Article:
"I'm going to drink my Gatorade and I'm going to put my batting gloves on," Swisher said. "That's all you can do. There's no game plan -- just go out there and have a blast. You swing, see where you can hit them, and go from there.

"I'm like that duck on the water. Everything's cool on top, but underneath, my feet are going a mile a minute. I'm just trying to act cool, but I'm so nervous for tonight. It's like taking [batting practice] with 10 million people watching. No biggie."

"It means a lot. It's a privilege. It's an honor."
-- Derek Jeter, 11-time All-Star

One of the game's brightest stars is back on the stage, though it is in a supporting role. Jeter admitted it is a little strange not to see A-Rod in the starting lineup, but just being back at the Midsummer Classic is a blessing for Rodriguez after missing the cut in 2009.

"For me, I'm just so happy to be here," Rodriguez said. "I didn't like not being here. Obviously I had gone through a lot of stuff. I get a lot of excitement about seeing all the young guys come in for the first time, but being here just gives me a lot of perspective; how different I am as a person, a teammate, from 500 home runs to 600 home runs.

"... There's nothing about being here this year that I take for granted. Last year was such a challenging year. It started tough and ended up pretty well. Obviously, health-wise, to be able to be here and to be able to participate is great."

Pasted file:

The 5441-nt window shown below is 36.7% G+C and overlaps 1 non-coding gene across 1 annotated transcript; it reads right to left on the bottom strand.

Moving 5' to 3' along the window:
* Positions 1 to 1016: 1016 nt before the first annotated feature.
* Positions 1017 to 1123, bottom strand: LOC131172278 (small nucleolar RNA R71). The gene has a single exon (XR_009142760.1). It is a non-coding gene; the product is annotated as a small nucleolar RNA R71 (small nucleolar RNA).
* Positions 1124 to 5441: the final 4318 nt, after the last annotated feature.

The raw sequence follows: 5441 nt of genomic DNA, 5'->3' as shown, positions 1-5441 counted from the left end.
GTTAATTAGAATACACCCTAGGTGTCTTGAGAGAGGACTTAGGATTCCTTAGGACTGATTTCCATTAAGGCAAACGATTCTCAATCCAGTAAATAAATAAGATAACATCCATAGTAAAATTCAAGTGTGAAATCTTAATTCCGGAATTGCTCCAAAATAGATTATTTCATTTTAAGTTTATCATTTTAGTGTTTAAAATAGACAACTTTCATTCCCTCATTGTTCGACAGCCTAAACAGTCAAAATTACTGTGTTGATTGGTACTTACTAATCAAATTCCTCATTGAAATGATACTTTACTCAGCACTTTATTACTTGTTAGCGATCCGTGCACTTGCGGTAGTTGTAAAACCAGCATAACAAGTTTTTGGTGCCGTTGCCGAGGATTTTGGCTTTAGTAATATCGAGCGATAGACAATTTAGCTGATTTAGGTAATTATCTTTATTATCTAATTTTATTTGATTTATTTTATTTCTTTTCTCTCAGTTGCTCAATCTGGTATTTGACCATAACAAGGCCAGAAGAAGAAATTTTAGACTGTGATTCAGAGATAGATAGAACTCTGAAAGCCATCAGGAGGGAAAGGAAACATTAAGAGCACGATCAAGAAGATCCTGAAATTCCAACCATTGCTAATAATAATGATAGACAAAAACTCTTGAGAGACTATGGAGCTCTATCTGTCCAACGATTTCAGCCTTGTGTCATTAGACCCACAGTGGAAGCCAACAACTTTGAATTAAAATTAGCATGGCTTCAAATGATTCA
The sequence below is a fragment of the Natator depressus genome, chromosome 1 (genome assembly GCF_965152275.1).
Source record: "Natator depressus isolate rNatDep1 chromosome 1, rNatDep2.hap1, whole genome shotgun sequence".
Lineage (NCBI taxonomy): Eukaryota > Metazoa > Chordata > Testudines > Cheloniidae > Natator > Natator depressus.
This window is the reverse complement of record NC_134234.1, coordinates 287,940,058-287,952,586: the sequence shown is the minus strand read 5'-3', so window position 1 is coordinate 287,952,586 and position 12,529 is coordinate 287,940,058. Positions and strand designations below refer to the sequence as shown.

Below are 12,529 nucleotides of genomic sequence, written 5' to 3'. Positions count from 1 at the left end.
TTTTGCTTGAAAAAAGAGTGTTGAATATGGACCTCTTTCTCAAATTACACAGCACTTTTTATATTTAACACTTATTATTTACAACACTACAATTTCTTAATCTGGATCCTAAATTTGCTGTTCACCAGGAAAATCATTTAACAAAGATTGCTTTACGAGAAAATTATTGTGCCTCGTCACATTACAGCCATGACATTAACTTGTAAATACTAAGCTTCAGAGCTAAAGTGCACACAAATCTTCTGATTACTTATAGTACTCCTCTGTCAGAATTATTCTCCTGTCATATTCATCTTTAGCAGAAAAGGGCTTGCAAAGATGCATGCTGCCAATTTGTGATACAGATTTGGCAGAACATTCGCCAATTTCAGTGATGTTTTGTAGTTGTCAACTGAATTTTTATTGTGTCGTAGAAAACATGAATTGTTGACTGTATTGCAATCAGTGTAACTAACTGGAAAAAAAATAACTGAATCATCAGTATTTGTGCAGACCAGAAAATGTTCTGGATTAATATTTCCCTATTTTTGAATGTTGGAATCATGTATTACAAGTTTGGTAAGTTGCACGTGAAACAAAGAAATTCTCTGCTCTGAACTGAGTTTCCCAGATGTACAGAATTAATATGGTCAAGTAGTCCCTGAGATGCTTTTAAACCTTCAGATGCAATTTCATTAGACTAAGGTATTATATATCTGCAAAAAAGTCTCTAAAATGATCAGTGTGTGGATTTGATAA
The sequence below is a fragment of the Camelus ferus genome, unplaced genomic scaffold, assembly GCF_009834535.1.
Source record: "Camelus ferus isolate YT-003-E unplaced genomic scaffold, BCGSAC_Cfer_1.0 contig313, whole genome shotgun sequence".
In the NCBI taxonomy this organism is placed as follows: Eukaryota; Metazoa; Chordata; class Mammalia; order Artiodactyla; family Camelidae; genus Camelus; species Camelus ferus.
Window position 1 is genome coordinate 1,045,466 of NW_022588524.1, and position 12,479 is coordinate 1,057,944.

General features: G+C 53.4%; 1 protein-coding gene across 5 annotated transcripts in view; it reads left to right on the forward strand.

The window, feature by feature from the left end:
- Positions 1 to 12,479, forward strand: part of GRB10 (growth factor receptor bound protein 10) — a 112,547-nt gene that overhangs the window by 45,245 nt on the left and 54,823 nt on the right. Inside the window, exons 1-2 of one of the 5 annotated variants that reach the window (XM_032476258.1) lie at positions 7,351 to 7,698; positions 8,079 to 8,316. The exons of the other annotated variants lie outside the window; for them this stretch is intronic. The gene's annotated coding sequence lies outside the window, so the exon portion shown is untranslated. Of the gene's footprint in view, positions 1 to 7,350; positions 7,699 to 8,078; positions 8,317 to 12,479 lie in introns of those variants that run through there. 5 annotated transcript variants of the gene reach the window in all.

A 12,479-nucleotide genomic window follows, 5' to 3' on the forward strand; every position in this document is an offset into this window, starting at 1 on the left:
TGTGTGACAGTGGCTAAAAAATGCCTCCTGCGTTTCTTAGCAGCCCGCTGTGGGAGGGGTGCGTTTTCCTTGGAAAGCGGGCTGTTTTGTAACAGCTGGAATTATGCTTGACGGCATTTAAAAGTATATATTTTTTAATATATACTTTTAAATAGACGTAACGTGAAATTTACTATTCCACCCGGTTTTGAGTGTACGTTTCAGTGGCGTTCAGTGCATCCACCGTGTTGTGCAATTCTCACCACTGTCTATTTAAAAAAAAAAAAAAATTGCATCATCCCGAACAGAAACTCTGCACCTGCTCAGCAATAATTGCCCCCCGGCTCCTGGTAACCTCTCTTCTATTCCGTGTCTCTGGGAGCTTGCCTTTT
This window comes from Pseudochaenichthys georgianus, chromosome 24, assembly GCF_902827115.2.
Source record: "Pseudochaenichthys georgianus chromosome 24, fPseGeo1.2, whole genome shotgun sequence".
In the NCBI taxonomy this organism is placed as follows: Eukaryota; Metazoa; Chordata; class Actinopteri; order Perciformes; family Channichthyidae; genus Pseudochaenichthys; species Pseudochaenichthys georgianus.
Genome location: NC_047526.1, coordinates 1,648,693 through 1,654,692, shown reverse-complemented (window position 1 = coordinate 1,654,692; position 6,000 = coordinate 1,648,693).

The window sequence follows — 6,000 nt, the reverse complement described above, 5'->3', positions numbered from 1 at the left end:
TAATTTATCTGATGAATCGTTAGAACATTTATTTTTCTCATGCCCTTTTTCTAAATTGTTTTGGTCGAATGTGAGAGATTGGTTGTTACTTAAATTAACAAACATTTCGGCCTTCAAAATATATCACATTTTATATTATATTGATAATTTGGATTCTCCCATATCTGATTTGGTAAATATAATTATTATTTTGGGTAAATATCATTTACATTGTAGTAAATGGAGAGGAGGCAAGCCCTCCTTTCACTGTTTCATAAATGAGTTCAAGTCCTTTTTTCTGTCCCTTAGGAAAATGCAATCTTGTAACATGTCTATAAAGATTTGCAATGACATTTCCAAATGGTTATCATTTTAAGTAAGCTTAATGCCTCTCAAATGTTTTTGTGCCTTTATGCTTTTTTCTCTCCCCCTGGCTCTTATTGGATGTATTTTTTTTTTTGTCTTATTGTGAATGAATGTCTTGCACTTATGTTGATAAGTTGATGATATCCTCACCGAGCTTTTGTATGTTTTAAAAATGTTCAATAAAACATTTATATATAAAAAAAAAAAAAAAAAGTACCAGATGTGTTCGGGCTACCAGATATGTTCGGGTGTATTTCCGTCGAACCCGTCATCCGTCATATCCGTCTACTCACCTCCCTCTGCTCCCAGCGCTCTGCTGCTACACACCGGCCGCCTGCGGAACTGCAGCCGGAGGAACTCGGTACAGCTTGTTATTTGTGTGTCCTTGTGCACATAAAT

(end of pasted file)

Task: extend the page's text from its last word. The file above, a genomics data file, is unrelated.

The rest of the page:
It might be the last time for Pettitte, a three-time All-Star whose last selection came in 2001, when he had a front-row seat in the bullpen to watch Cal Ripken Jr.'s home run fly overhead off Chan Ho Park. Pettitte said that he can't believe how young the AL's pitching crop has become.

"Everybody obviously keeps asking me what I'm doing here," Pettitte said. "I feel like I'm not doing anything different than I have the last three years that I've been back with the Yankees. Maybe my command has been a little bit better.

"I'm just a little bit more consistent, maybe, with my release point. That's led to less mistakes and a lot better first half."

The All-Star Game is also representing a homecoming for Hughes, whose parents, Phil and Dori, still live in the same Tustin, Calif., house he grew up in -- albeit with some recent modifications.

Hughes' locker in the visiting clubhouse at Safeco Field this weekend was stocked with replica AL jerseys for his parents, two sisters, their husbands, three nieces and two nephews. He comes bearing gifts and tickets for Tuesday's game, knowing this trip to Anaheim is much different than any road trip to play the Angels.

"It's nice to be able to see the family and things like that, but this is just so much more special, based upon the fact that it's a reflection of the best guys in the league," Hughes said.

"Just being able to say, when I retire, 'I made an All-Star team when I was playing.' Even if it's just one, to be able to say that is pretty cool."

Bryan Hoch is a reporter for MLB.com. This story was not subject to the approval of Major League Baseball or its clubs.